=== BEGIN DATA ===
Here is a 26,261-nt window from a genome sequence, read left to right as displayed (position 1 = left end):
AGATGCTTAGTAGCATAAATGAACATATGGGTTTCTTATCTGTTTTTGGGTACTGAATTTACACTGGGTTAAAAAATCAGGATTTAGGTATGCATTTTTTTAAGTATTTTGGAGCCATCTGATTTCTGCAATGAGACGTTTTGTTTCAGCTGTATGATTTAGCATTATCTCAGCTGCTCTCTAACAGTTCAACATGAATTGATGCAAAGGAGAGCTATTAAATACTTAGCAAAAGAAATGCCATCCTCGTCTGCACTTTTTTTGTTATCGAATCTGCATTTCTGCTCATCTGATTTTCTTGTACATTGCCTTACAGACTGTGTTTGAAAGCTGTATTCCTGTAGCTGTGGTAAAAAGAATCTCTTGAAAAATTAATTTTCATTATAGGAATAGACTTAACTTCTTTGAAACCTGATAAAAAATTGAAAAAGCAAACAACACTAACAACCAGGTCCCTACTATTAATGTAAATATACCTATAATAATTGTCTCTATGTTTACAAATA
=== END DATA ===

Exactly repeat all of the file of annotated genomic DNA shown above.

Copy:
Here is a 26,261-nt window from a genome sequence, read left to right as displayed (position 1 = left end):
AGATGCTTAGTAGCATAAATGAACATATGGGTTTCTTATCTGTTTTTGGGTACTGAATTTACACTGGGTTAAAAAATCAGGATTTAGGTATGCATTTTTTTAAGTATTTTGGAGCCATCTGATTTCTGCAATGAGACGTTTTGTTTCAGCTGTATGATTTAGCATTATCTCAGCTGCTCTCTAACAGTTCAACATGAATTGATGCAAAGGAGAGCTATTAAATACTTAGCAAAAGAAATGCCATCCTCGTCTGCACTTTTTTTGTTATCGAATCTGCATTTCTGCTCATCTGATTTTCTTGTACATTGCCTTACAGACTGTGTTTGAAAGCTGTATTCCTGTAGCTGTGGTAAAAAGAATCTCTTGAAAAATTAATTTTCATTATAGGAATAGACTTAACTTCTTTGAAACCTGATAAAAAATTGAAAAAGCAAACAACACTAACAACCAGGTCCCTACTATTAATGTAAATATACCTATAATAATTGTCTCTATGTTTACAAATA